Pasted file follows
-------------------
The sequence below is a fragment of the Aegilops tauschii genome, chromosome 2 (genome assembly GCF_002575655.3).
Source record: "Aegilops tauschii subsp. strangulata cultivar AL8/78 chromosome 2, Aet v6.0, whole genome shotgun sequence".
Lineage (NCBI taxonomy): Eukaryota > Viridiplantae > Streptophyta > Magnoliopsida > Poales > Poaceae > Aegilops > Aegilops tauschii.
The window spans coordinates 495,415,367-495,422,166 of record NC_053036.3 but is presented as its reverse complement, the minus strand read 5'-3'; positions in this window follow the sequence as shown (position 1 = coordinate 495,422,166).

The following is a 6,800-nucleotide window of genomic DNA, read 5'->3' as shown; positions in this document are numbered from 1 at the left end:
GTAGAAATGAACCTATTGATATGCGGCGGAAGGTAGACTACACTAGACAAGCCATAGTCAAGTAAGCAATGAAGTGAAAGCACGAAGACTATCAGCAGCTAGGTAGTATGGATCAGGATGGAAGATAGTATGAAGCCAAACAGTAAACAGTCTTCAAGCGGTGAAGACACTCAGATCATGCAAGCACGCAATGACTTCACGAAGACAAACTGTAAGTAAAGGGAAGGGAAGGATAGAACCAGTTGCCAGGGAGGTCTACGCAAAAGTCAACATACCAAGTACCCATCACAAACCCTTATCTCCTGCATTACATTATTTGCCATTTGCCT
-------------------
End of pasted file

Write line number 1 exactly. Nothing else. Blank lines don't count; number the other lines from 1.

The sequence below is a fragment of the Aegilops tauschii genome, chromosome 2 (genome assembly GCF_002575655.3).